• Holder and Sebelius don’t even bother to defend ObamaCare in legal terms against the Virginia challenge: http://www.washingtonpost.com/wp-dyn/content/article/2010/12/13/AR2010121303816.html

    They just note that people get sick and this is a problem. True enough, but not really a legal defense.

    Maybe this Virginia decision will go farther than I expect.

  • Without giving too much identity away, I will say that I can sympathize with what it’s like to have to defend laws that seem utterly preposterous.  I have been there before.  However, I find it difficult to believe that anyone had the guts to argue that within the power to regulate commerce comes the power to force people to engage in it.  Why don’t we just tell everyone they’re buying a GM truck next year, whether they like it or not?  I mean I cannot fathom that other judges have upheld that portion of the law.  The act itself is naturally severable, in a constitutional sense, but agree with others that without the mandate it becomes nothing more than a very fast method of bankrupting insurance companies.

    • Actually, that is not the argument the government is making, because it’s a prima facie loser, really. The core argument the government is making on this matter is that everybody will at some point consume health care services, and the public is picking up the tab for them, therefore everybody is known to be engaging in health care commerce even if today they are not actively consuming any resources. Therefore, the government is allowed to regulate this commerce that is always occurring, even when it is not.
      (Please do not mistake me for making this argument. I am trying to accurately relay the argument as it was summarized in the decision. It is important to understand what your opponents are actually doing. Also, the government did deploy some other arguments on the matter but they are less obviously related to what you are talking about.)
      I don’t think Virginia actually replied to these arguments per se. I hope in the next level of litigation they point out the major probelm I have with this line of reasoning, which is that it is already the result of government intervention that they can claim we are all guaranteed to consume health care because of other government mandates. If treatment was not mandated by the government, then those who “needed” care but refused it or could not afford it would not receive it and therefore would not be engaging in commerce. As nice as these mandates may actually be in some ways, for the purpose of this law it is still a circular argument for the government. They can not declare that we all have a right to own a house and make certain guarantees that they will make good on if you suddenly need a house, then argue that since we’re all guaranteed to be involved in the housing market as a result of this guarantee they can regulate the failure to buy a house. This game can be played everywhere. The argument is too powerful, which, if this gets through, I’m sure Congress will lose little time in taking advantage of.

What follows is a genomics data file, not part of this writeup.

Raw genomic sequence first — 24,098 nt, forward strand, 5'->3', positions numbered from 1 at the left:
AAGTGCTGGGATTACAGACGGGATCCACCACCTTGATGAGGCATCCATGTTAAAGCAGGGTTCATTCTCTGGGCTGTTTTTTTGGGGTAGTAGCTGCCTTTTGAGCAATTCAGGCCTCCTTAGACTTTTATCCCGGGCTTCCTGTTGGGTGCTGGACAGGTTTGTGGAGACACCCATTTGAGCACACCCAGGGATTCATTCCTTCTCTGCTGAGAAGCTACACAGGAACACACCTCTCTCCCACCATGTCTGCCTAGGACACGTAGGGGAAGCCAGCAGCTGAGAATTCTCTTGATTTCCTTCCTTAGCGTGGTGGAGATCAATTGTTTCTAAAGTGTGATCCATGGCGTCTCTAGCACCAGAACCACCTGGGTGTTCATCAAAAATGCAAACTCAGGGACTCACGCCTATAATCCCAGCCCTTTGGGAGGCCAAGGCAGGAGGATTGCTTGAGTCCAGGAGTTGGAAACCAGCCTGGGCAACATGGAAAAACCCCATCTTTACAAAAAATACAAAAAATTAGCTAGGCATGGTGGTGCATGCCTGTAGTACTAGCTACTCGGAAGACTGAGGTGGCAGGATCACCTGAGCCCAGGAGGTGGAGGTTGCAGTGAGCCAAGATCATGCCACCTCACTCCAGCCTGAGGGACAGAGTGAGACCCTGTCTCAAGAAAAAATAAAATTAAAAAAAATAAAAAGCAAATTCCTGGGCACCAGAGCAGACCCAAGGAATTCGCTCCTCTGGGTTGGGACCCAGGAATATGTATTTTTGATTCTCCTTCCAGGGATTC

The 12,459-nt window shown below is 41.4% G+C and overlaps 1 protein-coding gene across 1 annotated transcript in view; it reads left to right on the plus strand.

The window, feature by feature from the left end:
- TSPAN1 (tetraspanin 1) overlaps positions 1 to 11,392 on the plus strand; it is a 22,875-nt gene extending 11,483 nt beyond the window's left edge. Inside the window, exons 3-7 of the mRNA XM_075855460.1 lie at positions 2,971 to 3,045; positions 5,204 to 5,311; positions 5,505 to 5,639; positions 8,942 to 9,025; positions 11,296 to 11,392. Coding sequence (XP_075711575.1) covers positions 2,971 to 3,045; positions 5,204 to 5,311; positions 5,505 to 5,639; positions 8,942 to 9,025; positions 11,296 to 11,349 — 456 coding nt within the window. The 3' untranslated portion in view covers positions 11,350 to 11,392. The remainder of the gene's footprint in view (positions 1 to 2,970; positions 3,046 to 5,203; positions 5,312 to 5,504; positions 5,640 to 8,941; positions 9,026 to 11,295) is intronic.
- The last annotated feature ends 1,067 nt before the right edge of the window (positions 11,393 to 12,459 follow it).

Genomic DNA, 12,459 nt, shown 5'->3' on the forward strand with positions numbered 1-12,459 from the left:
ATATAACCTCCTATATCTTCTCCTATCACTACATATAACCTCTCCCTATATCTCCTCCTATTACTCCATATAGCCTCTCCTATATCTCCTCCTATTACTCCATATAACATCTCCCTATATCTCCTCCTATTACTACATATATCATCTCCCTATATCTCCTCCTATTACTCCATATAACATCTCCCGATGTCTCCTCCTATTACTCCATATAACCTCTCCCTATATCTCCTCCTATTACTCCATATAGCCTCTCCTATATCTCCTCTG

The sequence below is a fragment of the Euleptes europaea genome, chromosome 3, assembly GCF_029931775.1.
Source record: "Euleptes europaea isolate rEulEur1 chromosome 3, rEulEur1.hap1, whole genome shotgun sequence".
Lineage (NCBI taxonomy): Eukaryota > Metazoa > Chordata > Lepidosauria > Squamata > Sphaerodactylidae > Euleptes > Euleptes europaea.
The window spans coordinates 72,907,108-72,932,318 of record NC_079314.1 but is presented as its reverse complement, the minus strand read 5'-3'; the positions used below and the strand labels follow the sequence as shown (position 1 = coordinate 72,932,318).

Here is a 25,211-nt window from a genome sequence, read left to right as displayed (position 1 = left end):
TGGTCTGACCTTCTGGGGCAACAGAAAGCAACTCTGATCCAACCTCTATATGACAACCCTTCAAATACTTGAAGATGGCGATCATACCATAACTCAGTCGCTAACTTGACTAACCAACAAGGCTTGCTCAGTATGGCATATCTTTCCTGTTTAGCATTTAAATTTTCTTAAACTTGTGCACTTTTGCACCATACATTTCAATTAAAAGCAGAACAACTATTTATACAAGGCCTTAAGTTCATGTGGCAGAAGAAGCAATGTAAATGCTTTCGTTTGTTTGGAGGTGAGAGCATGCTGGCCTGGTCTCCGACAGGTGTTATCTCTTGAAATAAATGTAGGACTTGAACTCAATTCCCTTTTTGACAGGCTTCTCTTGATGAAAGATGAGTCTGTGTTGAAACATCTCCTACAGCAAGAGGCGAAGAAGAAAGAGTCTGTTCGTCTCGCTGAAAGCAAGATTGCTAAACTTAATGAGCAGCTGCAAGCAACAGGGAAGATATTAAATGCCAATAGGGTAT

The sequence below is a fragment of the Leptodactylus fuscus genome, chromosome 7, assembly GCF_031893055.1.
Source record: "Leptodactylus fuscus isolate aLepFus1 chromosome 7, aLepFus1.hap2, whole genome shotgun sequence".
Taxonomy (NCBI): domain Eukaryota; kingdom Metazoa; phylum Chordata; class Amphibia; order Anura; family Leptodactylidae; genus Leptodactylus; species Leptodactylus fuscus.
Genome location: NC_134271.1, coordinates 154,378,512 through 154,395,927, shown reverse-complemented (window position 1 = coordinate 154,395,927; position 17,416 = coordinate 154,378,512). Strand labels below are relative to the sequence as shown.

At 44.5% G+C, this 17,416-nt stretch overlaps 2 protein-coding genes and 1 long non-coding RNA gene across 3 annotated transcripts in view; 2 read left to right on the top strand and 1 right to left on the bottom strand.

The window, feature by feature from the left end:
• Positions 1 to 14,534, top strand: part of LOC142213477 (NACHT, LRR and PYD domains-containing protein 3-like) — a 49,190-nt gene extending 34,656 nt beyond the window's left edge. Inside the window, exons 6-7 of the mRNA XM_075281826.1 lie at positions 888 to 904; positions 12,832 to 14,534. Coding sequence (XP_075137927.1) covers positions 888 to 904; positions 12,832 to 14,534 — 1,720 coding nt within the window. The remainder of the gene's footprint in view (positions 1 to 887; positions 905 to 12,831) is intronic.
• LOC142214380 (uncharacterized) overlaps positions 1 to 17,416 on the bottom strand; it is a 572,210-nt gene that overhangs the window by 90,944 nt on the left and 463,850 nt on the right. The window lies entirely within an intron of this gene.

• I read the brief to set out more of an inevitability argument.  That people would undoubtedly seek healthcare at some point, therefore the engagement in commercial activity comes eventually – regardless if it takes until death.  That it’s not truly an ongoing consumption argument.  (Perhaps we are saying the same thing.  I’m really tired!)   I dont’ think the public is truly picking up the tab for the non-payers.  They just shift the burden back to the hospitals.  (With the exception of state run facilities like university regents systems.  Those are undoubtedly public.) 

        If that is a person’s argument, then you are effectively saying that since people will probably use it at some point, let’s just make them use it now.  You are saying the commerce clause gives the government the power not only to control the market, but to manufacture the market when necessary.  I think the USSC will have to strike that down, as it is as far astray from the general scope of the commerce clause as anything I have seen.

        I go back to my GM illustration.  Everyone uses ground transport at some point, right?  I know we’re on the same side here, I am just taking it to its illogical conclusion. 

    • http://hindenblog1.blogspot.com/2010/12/burn-congress-mandates-every-citizen.html
      IF Congress can do that…in another time it could mandate every adult purchase and maintain a firearm.

  • The point is that the uninsured impose costs on all of the rest of America.  We do not put uninsured accident victims in the alley to die; we take them into the emergency room and provide care at public expense.
    Thus the idiotic distinction of a “requirement” disappears.  The uninsured are imposing costs and can be required not to do so.
    A better analogy is auto insurance which is required before one drives on the public roads.

    • A better way to do that is to treat the uninsured and then charge them. And not only charge them, but take the necessary action to collect. Instead, everyone sighs and writes it off. BS. What better way to drive people to take out insurance than to let them know they’ll be charged and hounded until they pay?

      That certainly would have me think twice. But a government mandate? No thanks. (BTW, there will always be people who can’t afford much of anything – we’ve pretty much got them covered now under Medicaid. But those who are uninsured and can afford it – charge and collect).